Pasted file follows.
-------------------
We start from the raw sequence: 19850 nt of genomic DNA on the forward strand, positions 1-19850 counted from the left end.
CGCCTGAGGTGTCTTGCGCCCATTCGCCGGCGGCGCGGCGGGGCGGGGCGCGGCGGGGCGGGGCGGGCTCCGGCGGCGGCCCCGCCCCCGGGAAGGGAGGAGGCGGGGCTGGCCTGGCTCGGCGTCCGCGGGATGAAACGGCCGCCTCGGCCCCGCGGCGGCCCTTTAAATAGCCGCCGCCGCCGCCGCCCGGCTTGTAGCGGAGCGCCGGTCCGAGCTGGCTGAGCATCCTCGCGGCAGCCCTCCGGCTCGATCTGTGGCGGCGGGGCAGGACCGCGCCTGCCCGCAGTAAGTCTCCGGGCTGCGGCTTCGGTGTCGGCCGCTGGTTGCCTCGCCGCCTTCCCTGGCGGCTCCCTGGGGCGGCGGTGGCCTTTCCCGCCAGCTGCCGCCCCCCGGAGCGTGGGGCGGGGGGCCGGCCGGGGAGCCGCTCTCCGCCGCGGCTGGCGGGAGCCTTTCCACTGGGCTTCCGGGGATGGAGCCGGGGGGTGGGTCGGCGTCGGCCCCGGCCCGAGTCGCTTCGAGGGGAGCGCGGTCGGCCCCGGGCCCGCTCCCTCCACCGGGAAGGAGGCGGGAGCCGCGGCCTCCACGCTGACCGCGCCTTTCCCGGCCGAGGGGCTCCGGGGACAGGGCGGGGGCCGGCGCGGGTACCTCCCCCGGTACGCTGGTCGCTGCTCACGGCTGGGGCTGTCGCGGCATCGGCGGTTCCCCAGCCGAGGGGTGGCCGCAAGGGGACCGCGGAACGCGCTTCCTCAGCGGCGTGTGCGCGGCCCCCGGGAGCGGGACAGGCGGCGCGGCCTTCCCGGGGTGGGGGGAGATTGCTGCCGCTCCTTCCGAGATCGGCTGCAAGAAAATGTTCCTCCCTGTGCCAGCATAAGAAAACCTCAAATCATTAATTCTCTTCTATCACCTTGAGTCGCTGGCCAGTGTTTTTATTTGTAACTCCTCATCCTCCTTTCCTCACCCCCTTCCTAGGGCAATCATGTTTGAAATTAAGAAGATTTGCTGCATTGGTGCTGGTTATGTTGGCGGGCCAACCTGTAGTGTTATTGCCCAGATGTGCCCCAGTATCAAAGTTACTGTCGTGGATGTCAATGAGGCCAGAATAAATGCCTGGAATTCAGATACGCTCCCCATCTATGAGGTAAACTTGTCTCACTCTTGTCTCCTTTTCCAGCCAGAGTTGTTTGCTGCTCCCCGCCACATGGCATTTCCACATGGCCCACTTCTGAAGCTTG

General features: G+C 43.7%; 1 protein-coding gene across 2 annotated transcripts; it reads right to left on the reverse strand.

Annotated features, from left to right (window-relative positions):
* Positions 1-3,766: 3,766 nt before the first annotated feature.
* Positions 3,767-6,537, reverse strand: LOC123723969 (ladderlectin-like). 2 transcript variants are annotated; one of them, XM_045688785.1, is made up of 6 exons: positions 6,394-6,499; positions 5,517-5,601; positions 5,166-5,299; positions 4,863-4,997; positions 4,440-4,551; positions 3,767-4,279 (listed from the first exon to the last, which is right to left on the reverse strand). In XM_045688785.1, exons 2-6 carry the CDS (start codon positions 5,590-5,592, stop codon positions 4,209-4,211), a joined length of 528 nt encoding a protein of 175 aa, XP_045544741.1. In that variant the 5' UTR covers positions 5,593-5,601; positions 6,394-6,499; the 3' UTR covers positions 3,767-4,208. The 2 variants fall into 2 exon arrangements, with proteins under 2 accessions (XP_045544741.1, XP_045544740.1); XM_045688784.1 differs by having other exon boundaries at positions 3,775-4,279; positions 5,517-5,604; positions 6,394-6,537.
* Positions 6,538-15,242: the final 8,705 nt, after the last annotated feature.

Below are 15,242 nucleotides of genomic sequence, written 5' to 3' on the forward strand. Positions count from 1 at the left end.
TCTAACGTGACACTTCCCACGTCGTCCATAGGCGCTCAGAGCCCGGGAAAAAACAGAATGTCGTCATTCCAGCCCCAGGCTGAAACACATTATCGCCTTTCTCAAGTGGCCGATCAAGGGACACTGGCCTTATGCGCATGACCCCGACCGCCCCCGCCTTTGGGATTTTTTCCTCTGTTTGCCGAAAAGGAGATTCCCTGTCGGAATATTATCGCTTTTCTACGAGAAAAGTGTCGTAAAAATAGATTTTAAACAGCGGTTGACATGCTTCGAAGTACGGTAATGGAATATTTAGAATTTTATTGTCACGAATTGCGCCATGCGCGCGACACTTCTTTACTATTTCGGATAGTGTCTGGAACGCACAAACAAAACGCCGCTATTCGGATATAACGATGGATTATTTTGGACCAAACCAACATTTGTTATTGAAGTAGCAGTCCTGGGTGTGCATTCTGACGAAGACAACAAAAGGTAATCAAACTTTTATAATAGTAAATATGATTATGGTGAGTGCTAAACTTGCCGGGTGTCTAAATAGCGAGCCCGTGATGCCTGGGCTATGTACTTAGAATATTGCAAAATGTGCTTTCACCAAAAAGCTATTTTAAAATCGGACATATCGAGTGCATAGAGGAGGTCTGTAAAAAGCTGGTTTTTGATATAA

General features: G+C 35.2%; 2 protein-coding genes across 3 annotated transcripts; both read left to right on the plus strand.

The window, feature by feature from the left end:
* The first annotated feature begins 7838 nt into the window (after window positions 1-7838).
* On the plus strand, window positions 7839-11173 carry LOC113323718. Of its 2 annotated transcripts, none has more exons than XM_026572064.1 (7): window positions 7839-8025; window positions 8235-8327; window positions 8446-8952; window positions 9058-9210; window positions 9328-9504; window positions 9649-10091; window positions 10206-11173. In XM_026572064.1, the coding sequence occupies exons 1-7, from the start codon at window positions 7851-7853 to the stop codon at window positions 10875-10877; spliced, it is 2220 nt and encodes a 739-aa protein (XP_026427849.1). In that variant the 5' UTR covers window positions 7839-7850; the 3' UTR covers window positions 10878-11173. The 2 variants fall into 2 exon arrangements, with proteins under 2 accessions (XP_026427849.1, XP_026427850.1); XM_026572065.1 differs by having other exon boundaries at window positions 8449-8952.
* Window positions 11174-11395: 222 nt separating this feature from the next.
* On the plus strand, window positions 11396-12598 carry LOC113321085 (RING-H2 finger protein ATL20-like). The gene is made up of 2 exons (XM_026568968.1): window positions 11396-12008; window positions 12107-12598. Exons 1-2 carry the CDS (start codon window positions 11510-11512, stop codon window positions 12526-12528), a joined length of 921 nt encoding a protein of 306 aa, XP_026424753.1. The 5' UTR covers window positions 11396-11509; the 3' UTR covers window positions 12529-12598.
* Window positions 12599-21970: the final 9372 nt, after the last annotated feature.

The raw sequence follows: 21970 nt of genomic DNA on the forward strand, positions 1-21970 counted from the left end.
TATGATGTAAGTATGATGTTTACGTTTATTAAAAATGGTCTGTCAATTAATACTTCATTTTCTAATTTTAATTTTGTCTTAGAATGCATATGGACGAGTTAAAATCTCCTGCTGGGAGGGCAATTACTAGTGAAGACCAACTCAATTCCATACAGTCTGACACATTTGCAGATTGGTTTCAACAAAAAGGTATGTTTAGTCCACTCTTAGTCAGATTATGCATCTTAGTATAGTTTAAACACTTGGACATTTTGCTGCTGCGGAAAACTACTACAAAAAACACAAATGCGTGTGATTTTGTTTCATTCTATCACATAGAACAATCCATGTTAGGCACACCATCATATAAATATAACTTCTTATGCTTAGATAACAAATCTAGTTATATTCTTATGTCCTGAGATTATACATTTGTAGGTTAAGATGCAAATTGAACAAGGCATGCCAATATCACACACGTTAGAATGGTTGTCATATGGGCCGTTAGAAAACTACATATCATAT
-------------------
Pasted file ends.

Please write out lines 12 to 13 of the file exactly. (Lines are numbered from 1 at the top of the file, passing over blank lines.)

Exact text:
* The first annotated feature begins 7838 nt into the window (after window positions 1-7838).
* On the plus strand, window positions 7839-11173 carry LOC113323718. Of its 2 annotated transcripts, none has more exons than XM_026572064.1 (7): window positions 7839-8025; window positions 8235-8327; window positions 8446-8952; window positions 9058-9210; window positions 9328-9504; window positions 9649-10091; window positions 10206-11173. In XM_026572064.1, the coding sequence occupies exons 1-7, from the start codon at window positions 7851-7853 to the stop codon at window positions 10875-10877; spliced, it is 2220 nt and encodes a 739-aa protein (XP_026427849.1). In that variant the 5' UTR covers window positions 7839-7850; the 3' UTR covers window positions 10878-11173. The 2 variants fall into 2 exon arrangements, with proteins under 2 accessions (XP_026427849.1, XP_026427850.1); XM_026572065.1 differs by having other exon boundaries at window positions 8449-8952.